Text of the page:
A new national report shows that Arkansas met 8 of 10 new benchmarks for having high quality standards for its pre-K programs. However, state investment is not keeping up with our children and families’ needs.
In The State of Preschool 2017, the National Institute for Early Education Research at Rutgers University found that Arkansas met NIEER’s quality benchmarks in early learning and development standards, specialized teacher training, and program monitoring for continuous quality improvement, among other measures. (The methodology of NIEER’s rankings has changed slightly since 2016, when Arkansas met 9 out of 10 quality standards.)
NIEER also found that Arkansas invests too little to help children catch up with their more advantaged peers by kindergarten. State spending-per-child was $5,472 in 2016, compared to a high of $6,295 in 2006. As a result, Arkansas currently serves only 50 percent of 4-year-olds and 35 percent of 3-year-olds in state-funded pre-K, Head Start, or special education programs—leaving thousands of children and families without access to quality early childhood education.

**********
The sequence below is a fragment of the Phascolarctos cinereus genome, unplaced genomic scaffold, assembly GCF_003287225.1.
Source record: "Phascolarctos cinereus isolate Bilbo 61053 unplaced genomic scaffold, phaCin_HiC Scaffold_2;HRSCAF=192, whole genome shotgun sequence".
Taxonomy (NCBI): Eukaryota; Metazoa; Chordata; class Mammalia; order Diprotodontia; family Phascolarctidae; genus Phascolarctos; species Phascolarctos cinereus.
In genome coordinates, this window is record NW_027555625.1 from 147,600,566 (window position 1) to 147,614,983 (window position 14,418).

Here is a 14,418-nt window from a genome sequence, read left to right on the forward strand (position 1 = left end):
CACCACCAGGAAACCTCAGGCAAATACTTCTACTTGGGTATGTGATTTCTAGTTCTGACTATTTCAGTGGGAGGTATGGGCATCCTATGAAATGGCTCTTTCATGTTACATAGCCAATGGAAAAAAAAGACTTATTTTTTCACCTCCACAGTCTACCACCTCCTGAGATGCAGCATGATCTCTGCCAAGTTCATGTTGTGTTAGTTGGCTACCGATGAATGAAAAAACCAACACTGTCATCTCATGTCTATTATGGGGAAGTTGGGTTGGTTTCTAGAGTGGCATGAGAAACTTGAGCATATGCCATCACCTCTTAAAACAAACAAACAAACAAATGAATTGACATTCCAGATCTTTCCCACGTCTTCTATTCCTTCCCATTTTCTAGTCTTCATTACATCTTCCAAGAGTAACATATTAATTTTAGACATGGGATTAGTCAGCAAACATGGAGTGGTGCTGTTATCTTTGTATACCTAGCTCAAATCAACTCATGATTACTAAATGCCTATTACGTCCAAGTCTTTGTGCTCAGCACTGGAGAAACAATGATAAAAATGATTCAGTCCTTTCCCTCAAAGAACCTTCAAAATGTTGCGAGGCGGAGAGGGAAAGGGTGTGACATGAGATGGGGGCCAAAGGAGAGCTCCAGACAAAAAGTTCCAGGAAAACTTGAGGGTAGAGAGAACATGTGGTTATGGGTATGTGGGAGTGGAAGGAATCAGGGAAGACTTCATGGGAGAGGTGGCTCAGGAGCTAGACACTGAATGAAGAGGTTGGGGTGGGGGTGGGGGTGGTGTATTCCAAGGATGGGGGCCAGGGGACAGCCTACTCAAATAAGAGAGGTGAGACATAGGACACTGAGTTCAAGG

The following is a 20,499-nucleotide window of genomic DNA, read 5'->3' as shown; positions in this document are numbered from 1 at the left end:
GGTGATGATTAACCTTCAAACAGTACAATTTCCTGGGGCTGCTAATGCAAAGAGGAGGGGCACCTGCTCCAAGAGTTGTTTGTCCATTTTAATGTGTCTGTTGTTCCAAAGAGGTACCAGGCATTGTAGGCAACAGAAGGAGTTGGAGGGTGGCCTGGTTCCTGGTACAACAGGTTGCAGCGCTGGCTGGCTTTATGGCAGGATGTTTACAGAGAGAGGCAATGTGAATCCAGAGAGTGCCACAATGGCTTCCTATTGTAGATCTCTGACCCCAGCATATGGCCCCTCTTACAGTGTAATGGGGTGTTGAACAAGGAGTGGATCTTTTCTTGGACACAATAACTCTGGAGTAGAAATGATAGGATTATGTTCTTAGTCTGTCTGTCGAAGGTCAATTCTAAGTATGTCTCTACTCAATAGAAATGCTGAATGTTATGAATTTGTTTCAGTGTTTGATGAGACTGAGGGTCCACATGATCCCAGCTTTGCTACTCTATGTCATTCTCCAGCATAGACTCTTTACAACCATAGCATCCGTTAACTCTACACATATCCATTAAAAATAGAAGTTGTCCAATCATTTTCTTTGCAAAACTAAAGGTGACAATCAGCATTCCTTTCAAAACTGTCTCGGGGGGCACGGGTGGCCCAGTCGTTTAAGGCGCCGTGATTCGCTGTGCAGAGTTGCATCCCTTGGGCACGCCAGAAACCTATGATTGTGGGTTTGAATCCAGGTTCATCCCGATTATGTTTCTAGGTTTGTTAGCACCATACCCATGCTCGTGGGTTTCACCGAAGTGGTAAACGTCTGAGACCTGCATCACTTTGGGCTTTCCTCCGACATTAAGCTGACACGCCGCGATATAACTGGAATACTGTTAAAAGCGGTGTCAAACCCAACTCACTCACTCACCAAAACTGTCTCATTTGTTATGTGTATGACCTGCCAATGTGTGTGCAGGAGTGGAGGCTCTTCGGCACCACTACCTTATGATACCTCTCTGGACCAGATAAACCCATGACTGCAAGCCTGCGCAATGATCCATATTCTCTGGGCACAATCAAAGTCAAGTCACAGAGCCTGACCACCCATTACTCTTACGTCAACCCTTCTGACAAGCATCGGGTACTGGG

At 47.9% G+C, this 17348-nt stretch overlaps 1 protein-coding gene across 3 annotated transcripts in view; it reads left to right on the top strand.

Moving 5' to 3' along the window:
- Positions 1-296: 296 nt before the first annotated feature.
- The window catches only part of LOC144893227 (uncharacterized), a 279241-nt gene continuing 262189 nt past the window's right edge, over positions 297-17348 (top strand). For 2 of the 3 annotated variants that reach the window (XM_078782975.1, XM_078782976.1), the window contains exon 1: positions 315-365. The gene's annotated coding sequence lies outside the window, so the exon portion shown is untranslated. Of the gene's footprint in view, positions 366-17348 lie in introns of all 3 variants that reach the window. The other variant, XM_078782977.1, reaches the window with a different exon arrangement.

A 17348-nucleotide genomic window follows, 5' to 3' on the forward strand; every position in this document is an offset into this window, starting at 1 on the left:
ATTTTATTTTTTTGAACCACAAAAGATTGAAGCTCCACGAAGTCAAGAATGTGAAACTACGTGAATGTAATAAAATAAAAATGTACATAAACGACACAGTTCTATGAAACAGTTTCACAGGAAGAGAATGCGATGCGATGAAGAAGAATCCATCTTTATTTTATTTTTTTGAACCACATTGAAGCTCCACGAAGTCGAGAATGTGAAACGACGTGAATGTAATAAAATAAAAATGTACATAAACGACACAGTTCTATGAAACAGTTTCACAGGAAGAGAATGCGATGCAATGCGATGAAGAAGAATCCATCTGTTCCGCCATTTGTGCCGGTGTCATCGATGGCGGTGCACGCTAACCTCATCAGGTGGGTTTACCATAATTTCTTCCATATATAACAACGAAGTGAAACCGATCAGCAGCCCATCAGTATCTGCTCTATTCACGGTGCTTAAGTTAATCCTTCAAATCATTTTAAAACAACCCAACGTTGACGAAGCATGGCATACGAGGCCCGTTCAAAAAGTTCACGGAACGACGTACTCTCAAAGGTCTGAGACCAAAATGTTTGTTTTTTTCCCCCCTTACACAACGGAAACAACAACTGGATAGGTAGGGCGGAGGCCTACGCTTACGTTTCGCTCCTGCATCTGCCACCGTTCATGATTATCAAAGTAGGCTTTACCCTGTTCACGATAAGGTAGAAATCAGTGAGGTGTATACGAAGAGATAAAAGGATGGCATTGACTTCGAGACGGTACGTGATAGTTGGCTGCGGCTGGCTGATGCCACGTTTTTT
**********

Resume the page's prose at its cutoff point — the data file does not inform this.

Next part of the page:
“Once a leader in access and resources, Arkansas needs to renew their commitment to high-quality preschool,” said NIEER Senior Co-Director Steven Barnett.
As part of the Invest Early Coalition, Arkansas Advocates for Children and Families and our partners will continue advocating for greater investment to maintain high standards, rigorous program evaluation, ongoing professional development and coaching, and adequate compensation. “Our early childhood educators play one of the most important roles in our state’s education system and economy,” said AACF’s Education Policy Director Ginny Blankenship. “We must ensure they have the resources they need to give our kids the best possible foundation for success in school and beyond.”